Mid-Suffolk Footpath 3: Mendlesham to Stowmarket

14 January 2012

With Lucy having a choir rehearsal in Stowmarket, there was just the right length of time for Stephen to complete the Mid-Suffolk Footpath, being dropped off in Mendlesham at 9.35 ready to be picked up in Stowmarket at the choir's lunch break.

The church of St Mary the Virgin in Mendlesham as we make our way out of the village on a cold but pleasant morning.

Our way first lies along this very quiet road - at this early stage, George still looks clean and fluffy

Which once past Oak Farm and Ashes Farm turns into this track, which is already having its effect on George

At Tan Office Farm, we turn off the track as it becomes a road again. It looks like George is sneaking through someone's back garden, and he is, but this is a public footpath - nicely surfaced with wood chippings, too, so it doesn't get muddy.

We emerged from the garden onto farmland, our route ahead being alongside this drainage ditch, which has a claim to being the source of the River Gipping

The Mid-Suffolk Footpath marker post points us alongside the infant Gipping, now on our left

A bridge takes us back to the other bank again

As we leave the village of Mendlesham Green, this sign caught my eye, but could perhaps do with a little TLC

I wonder if there is a design specification for these squeeze stiles, because this one is rather narrow for me.

A track along the edge of fields leads us to a cross-path where we turn right along this grassy track between ditches, called One Hundred Lane.

Further along, a busy marker post tells us to turn left

But there is no evidence of the public footpath on the ground, nor clarity about which is the precise direction. The Ordnance Survey map shows this public footpath, but shows the route of the Mid-Suffolk Footpath being rather further to the west, as does the official leaflet of the Mid-Suffolk Footpath and I decided to investigate.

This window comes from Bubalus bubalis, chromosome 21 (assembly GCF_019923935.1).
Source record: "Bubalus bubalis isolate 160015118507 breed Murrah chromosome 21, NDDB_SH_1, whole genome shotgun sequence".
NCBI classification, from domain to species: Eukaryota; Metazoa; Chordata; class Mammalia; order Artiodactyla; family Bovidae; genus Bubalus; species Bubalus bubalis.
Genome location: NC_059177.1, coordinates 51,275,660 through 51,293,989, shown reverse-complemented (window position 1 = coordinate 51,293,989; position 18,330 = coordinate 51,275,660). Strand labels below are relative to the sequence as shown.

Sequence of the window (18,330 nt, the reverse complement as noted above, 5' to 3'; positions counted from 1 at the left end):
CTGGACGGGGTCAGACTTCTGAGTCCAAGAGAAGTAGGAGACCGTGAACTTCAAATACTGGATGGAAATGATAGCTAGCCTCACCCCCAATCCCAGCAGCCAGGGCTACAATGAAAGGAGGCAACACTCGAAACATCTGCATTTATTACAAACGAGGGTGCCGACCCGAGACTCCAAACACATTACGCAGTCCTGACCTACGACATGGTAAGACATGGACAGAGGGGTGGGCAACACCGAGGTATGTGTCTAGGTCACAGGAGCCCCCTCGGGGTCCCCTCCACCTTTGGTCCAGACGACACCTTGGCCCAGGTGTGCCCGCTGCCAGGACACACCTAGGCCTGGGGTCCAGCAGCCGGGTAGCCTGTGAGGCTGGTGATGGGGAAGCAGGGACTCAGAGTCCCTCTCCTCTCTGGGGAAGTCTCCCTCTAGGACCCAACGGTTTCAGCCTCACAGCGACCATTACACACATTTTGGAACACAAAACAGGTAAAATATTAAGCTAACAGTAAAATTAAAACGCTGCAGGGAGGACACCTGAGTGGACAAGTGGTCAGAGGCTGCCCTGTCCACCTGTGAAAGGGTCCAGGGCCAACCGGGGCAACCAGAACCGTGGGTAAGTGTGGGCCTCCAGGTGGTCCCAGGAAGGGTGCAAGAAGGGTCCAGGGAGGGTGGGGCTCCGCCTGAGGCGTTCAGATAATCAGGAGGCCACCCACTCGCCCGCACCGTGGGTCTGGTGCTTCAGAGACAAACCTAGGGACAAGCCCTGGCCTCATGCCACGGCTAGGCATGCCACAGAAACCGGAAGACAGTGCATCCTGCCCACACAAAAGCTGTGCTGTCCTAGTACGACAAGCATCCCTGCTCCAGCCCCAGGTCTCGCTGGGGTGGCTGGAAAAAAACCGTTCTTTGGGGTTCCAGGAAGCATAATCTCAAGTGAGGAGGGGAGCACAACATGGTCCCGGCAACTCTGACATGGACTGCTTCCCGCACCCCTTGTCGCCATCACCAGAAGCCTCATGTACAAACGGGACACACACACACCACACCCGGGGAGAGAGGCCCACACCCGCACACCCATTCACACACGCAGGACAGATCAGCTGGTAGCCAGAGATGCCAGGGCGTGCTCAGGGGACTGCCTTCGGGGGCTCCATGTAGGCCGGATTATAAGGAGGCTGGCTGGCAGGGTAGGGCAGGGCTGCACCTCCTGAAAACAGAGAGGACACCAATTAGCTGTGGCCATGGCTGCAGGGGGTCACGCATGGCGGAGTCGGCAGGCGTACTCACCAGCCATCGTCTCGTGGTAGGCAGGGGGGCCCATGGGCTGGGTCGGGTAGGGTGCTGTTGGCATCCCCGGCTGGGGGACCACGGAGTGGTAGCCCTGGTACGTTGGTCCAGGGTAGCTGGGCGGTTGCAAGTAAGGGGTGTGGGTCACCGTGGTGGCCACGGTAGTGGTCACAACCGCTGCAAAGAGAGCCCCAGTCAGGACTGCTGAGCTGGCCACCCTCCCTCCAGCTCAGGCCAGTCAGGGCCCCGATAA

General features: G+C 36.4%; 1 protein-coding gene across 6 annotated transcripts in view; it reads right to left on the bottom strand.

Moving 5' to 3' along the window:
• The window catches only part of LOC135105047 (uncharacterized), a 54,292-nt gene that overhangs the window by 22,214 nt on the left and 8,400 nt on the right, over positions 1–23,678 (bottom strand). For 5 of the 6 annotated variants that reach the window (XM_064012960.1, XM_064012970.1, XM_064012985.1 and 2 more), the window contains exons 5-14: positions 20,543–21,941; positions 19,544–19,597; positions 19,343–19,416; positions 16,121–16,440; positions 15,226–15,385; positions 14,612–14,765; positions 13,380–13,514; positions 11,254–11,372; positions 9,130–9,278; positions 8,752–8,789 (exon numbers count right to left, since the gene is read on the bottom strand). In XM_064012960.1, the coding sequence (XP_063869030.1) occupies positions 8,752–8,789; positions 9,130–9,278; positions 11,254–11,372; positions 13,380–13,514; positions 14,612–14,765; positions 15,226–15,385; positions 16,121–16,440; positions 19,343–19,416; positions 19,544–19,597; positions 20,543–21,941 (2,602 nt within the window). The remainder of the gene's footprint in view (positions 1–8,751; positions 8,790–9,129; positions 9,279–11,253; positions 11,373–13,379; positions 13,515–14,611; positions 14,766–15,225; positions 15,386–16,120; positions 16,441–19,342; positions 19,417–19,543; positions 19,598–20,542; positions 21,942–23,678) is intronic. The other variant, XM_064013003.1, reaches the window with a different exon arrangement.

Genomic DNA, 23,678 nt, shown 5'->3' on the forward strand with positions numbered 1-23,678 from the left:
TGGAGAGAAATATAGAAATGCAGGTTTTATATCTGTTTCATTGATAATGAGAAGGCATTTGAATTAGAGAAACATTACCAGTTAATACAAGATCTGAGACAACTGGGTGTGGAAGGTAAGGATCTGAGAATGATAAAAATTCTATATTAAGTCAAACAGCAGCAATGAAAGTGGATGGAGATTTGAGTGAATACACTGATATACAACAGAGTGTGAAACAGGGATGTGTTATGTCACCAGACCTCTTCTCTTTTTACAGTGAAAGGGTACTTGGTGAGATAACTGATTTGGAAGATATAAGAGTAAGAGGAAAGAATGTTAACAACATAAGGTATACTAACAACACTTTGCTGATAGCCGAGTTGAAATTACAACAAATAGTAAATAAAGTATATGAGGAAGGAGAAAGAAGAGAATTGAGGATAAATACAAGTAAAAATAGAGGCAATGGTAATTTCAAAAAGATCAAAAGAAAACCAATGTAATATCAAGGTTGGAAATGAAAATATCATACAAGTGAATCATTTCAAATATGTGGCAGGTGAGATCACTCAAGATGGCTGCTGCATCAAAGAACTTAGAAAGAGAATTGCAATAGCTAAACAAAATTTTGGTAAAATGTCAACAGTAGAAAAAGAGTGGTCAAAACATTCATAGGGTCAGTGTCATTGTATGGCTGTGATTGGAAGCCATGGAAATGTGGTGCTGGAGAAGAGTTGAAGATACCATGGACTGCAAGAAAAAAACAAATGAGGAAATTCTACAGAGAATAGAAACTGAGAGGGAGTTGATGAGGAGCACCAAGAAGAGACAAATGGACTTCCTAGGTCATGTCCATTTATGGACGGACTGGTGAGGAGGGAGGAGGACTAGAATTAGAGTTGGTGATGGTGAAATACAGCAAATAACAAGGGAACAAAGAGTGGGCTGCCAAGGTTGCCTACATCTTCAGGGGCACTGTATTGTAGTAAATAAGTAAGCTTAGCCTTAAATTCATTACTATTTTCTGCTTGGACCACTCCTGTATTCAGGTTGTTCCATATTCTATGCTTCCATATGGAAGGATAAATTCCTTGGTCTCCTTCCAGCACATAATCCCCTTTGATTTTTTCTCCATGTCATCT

As I suspected, the leaflet and OS route was along the field edge, and that seemed easier so that's the way we went

There then followed a long section of road walking past the track to Palgrave Farm and then past Rookery Farm, Wood Farm, Gipping Farm and Water Run Farm. This is the view across the Gipping valley. On the right just above the cloud you can spot a microlight.

At long last we left the road for a walk along the banks of the Gipping, now a real river rather than a ditch

Soon after this we returned to the road for another long section, including a busy though fortunately short section along the B1113

The B1113 took us over the river at Newton Bridge, and at Bridge Farm we turned left and carefully crossed the railway. This is the mainline from Ipswich to Norwich

A short walk along a track brought us to the meadows by the Gipping, open to the public. The route of the public footpath wasn't entirely clear, however.

Safely out at the other end, a short track brings us to the road off the A14 into Stowmarket, from where we look back

But there is one last gasp of countryside in Greens Meadow...

...somewhat dominated by the A14 viaduct

A boardwalk takes us safely under the viaduct, and we emerge at the sports club where the Mid-Suffolk Footpath ends.

But we have a short link walk to do, passing a warehouse by the Gipping

And to the start of the Gipping River Path: this short section, to the next bridge just visible, was closed when we walked the Gipping River Path, so walking this section now fills that gap, and means that Stephen has now walked from Norfolk along the Mid-Suffolk Footpath, down the Gipping River Path and the Stour and Orwell Walk to the sea at Felixstowe. Later this year should come the Suffolk Coast Path, extending that continuous series of linked walks northwards up the coast.

Total 15.0 km in 3 hours 36 mins (about 13.7 km along the Mid-Suffolk Footpath, plus my extension into Stowmarket to the start of the Gipping River Path).

Previous Mid-Suffolk Footpath walk - from Thorndon Mid-Suffolk Footpath walks Onwards along the Gipping River Path


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Unless otherwise stated, all images copyright (c) Stephen and Lucy Dawson